Continuing our look at the symbols of Advent, we now turn our attention to the color chosen for the liturgical celebrations of this great season of anticipation.
As you probably know, each season of the liturgical year is assigned a specific color. Green, which symbolizes hope, is for Ordinary Time, the weeks between Christmas and Lent and Pentecost and Advent. White, symbolizing joy, is for the seasons of Christmas, which begins on Christmas Eve and ends with the feast of the Baptism of Jesus; and Easter, which begins at sundown the evening before (the Easter Vigil) and stretches through the following 7 weeks. White is also used to celebrate the sacraments of Baptism, Marriage, and Holy Orders. It is also used for Funeral services and the feast days of non-martyred Saints. For extra-special festivity, white can be replaced with gold, particularly on Christmas Day and Easter Sunday. Red, the color of blood and a primary color of fire, is assigned toGood Friday; and the feast days of Martyrs and the Holy Spirit, includingPentecost Sunday and the sacrament of Confirmation. Violet, which symbolizes penance, is the color for Lent, while purple is for Advent.
There is often confusion regarding the colors for Advent and Lent, as purpleand violet are frequently but mistakenly interchanged. Violet, decidedly lighter and redder, was used to symbolize forgiveness of sin and reconciliation with God and His people, one of the primary themes of Lent. Because of its association with royalty, purple, the darker, bluer shade was used by the ancient Roman church to implore the return of Christ as King, which is the primary theme of the Advent season. Since the dye used to create it was very expensive, purple was reserved for royal garments. Only the Emperor or his delegate could lawfully wear it.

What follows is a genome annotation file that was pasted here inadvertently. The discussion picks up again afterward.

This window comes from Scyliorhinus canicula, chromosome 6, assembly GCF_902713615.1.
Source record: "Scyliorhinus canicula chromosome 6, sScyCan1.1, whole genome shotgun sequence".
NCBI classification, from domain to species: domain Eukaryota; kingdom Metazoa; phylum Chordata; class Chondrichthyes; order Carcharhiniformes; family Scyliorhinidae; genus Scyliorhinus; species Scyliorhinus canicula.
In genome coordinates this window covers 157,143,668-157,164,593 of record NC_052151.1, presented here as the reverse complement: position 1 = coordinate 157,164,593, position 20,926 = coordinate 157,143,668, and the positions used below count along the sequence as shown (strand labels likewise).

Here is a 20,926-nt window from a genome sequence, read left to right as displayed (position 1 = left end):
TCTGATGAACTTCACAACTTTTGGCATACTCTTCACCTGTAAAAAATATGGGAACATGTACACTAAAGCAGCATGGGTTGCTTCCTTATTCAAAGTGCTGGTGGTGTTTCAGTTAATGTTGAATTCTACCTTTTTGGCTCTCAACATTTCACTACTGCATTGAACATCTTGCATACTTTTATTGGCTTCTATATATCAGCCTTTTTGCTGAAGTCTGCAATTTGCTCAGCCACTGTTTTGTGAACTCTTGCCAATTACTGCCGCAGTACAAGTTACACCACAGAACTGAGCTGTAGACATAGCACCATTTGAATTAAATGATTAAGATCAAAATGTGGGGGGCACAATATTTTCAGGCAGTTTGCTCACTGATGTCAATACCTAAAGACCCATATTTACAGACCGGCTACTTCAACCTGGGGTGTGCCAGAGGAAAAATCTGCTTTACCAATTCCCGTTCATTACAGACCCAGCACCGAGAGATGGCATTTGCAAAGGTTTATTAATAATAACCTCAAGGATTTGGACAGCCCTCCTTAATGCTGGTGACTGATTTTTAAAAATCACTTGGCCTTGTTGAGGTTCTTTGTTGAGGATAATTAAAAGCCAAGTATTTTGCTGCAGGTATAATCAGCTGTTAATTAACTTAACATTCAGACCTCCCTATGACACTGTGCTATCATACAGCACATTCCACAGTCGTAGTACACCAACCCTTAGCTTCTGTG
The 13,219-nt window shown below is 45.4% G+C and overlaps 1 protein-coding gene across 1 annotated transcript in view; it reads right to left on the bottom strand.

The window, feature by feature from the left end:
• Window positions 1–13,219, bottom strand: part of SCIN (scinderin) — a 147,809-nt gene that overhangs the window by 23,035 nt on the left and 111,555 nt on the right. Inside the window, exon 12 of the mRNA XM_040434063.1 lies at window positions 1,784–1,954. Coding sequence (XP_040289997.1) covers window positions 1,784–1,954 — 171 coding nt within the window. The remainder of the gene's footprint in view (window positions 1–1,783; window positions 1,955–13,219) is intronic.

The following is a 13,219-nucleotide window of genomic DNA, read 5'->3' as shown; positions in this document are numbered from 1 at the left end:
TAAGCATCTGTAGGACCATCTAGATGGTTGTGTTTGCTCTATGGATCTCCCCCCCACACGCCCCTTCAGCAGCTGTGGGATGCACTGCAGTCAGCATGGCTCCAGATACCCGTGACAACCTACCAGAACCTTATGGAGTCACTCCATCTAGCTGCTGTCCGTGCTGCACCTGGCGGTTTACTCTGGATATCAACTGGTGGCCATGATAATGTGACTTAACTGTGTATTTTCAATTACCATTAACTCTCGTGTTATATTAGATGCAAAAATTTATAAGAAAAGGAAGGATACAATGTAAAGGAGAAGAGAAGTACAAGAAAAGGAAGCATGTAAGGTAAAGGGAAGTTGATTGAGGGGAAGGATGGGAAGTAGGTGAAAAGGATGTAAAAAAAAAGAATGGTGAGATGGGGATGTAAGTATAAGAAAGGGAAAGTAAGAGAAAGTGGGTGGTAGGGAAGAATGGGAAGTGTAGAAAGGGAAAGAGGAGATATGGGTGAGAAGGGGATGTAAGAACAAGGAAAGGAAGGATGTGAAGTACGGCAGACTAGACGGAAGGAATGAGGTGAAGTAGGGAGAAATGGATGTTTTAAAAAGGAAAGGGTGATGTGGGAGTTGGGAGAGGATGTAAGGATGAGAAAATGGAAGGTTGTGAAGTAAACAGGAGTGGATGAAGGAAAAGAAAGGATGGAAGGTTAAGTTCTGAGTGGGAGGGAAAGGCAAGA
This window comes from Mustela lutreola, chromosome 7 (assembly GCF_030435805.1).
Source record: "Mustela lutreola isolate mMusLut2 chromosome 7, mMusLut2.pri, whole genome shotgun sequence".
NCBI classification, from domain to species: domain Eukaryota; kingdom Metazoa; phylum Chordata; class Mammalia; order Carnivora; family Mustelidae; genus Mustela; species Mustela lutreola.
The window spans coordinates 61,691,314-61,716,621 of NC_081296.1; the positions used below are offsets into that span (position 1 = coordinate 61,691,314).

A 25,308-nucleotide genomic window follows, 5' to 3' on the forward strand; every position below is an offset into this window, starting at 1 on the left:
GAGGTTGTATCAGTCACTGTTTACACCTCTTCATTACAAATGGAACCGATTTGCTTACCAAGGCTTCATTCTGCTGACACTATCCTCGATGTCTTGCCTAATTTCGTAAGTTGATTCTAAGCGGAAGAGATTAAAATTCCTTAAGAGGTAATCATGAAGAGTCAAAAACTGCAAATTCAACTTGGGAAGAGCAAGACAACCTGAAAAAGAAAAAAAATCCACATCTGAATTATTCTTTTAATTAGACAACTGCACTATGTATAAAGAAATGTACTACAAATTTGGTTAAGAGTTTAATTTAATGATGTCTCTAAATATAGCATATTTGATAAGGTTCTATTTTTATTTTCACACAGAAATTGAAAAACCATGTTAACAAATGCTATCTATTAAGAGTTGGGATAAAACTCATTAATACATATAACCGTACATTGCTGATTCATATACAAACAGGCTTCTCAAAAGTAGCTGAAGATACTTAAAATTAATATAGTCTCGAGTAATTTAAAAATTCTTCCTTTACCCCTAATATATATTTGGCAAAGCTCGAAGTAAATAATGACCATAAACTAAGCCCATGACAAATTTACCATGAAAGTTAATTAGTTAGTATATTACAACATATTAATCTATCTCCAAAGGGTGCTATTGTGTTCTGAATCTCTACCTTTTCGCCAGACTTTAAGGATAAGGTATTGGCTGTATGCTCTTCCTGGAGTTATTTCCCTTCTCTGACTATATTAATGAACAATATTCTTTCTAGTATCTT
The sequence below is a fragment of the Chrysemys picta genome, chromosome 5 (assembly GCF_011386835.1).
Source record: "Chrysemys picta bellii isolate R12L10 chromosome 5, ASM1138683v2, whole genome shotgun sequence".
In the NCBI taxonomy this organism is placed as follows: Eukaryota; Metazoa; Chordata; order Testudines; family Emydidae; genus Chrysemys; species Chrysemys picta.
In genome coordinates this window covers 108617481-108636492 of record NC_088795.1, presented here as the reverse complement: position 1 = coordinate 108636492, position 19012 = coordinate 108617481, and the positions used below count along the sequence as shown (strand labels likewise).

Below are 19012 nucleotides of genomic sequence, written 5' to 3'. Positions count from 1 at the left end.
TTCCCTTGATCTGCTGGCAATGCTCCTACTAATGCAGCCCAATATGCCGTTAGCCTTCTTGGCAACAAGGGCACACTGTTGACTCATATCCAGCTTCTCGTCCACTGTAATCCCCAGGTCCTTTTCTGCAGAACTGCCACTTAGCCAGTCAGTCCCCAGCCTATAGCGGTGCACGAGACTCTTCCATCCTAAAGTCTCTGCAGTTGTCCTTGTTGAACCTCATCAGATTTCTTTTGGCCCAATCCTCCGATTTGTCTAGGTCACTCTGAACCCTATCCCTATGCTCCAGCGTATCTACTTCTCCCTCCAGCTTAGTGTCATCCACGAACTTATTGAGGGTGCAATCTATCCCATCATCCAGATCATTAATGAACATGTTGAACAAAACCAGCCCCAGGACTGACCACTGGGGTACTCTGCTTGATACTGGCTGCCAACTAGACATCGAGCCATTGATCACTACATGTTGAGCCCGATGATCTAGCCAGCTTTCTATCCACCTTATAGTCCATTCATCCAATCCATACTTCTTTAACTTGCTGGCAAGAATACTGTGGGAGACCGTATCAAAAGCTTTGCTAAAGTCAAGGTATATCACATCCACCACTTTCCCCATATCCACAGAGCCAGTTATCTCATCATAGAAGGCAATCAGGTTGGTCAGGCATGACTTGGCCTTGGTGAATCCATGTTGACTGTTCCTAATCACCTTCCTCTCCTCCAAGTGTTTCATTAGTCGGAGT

That Jesus is, in a sense, royalty is born out in the Scriptures. In Matthew’s Gospel, for example, the Magi come from the East searching for the “newborn King of the Jews” (2:2). He is often referred to as “Son of David,” having been born in the ancestral line of ancient Israel’s great king (Mk 10:47) in fulfillment of God’s promise to make David’s kingdom and ancestral line eternal (2 Samuel 7: 16). Jesus was hailed as king when He entered Jerusalem (Lk 19:38; Jn 12:15). During His passion some soldiers threw a purple cloak over His shoulders in mock tribute of the supposed “King of the Jews.” (Mk 15:17; Jn 19:2, 5).
Jesus also promised to come back to earth at the end of time to judge the living and the dead; but His return would be as King not just of Israel but all creation (Mt 25). On the last Sunday of Ordinary Time, we even proclaim this belief in theSolemnity of Jesus Christ, the King. In Advent, then, the Church expresses its desire to wait patiently for the return of Christ our King, using royal purple vestments as one of our symbols of anticipating His Second Coming. (Because of the improper interchanging of purple and violet, some parishes began using shades ofblue during Advent to set it apart from Lent. Of course, this is not liturgically precise, but the point is well taken.)
On the 3rd Sunday of Advent, called “Gaudete Sunday” (from the Latin word for “rejoice”) a soft pink hue called “rose” can be used in place of purple to mark the halfway point of this season of joyful preparation and expectation. (The same is true on the 4th Sunday of Lent, which is called “Latare” Sunday.)
As we prepare to celebrate the first coming of our Savior, let us likewise prepare for His return by becoming Christians who more and more color the world with the joy and hope of our faith, which is rooted in and expressed by generous acts of love!
LET’S GO EAGLES, FLYERS & SIXERS!!
In His Love,